Grant to help pay for bridge work

NAUGATUCK — The state Department of Transportation has agreed to fund about half of a local bridge repair project that officials have discussed for several years.

DOT notified Naugatuck officials this week that the borough will receive $3.19 million from the state’s local bridge program to repair the Whittemore Bridge on Maple Street. The total cost of the project is estimated at $6.75 million, said Naugatuck Public Works Director Jim Stewart, a certified engineer who is overseeing the project for the borough.

“If all goes as planned, we would begin construction by next summer,” he said.

With the state grant, Naugatuck has more than $5 million for the project; voters approved about $2 million several years ago for the reconstruction. Taxpayers will be asked at a referendum in the fall whether to bond an additional $1 million to cover the cost.

The DOT has ruled that the bridge is in need of repair. Stewart said it is not a safety hazard, but noted the bridge does have a 40-ton weight restriction, meaning that some large trucks cannot drive over it.

The state has said that concrete on top of the bridge’s arches is rotting and must be replaced. The riverbed will be excavated to add stone to the footings, which flowing water has deteriorated over the decades, the DOT states.

Naugatuck will also replace metal railings along the bridge with 4-foot stone walls, and add a bench and old-fashioned lamps.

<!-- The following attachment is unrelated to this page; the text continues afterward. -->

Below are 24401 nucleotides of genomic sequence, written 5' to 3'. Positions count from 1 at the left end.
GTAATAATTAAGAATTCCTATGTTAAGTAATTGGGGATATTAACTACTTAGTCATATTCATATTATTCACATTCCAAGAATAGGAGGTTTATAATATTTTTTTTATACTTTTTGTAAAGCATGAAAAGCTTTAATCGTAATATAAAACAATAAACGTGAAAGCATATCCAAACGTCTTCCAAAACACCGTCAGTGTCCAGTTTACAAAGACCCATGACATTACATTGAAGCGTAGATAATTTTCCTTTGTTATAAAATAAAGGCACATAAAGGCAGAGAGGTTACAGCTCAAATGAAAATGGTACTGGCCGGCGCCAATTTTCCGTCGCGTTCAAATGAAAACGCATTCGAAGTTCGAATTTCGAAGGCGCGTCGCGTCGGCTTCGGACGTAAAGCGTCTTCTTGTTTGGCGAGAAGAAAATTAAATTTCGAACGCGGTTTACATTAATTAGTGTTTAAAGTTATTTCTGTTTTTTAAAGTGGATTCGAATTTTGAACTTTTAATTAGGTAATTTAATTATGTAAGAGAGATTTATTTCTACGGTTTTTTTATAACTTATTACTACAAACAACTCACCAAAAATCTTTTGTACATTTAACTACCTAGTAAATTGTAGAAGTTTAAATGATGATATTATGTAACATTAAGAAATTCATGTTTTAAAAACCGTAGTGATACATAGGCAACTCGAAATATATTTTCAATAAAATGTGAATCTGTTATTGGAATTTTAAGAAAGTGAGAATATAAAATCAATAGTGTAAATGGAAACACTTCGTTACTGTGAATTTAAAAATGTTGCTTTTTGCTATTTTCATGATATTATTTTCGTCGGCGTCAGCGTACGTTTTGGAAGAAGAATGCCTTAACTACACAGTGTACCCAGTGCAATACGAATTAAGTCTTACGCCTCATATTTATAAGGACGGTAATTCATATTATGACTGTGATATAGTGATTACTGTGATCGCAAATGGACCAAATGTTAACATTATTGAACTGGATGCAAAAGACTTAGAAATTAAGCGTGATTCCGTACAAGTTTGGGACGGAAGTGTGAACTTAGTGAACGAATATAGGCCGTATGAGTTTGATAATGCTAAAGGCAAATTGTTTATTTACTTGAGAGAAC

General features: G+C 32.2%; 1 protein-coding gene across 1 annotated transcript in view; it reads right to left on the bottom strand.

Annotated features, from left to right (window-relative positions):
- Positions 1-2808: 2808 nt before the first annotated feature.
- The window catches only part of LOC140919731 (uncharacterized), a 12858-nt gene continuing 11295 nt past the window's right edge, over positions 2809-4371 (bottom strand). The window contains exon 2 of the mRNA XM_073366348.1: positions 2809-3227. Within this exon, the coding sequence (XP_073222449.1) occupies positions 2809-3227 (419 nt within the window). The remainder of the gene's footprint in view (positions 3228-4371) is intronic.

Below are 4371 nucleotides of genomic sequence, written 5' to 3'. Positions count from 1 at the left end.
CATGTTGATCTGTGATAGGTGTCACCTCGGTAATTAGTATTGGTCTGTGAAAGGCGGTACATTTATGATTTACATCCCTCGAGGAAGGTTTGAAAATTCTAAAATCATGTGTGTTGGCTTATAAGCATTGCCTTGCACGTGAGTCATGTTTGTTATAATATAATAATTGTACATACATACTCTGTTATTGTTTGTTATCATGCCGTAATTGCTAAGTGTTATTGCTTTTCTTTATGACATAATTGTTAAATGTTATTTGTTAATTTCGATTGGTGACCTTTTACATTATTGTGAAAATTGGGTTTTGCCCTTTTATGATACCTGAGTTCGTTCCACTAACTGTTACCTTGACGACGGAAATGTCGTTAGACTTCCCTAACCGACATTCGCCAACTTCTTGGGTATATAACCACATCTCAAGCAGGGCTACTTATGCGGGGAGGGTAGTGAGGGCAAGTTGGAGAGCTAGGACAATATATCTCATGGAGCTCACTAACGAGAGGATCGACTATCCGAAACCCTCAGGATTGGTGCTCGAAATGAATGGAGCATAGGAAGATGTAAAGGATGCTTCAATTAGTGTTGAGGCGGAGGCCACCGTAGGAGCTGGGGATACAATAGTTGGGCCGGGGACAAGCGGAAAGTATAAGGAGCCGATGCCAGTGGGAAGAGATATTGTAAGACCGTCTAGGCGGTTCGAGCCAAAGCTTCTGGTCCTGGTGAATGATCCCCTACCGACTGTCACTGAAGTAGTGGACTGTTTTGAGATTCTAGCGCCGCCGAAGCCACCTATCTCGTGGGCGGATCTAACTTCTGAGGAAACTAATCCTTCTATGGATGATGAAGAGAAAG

A plaque on the bridge will be moved to its original location; the original plaque was ruined during the Flood of 1955 and was moved. Several other amenities, including lamps, were ruined during the flood.

Stewart has said that he wants to add brick pavers to the bridge if money allows. He noted that they last longer than pavement.

The bridge was built in 1912 and designed by Henry Bacon, who also designed the Lincoln Memorial in Washington, D.C., and several other buildings in Naugatuck including the old train station and the Howard Whittemore Memorial Library.

Naugatuck officials have said for more than 13 years that the bridge needs to be repaired. Burgess Bob Neth, chair of the five-year capital committee for major projects, put the money on this year’s allocation request list because he said the project cannot be put off much longer.

“The longer we wait,” he told borough officials, “the more this project is going to cost.”

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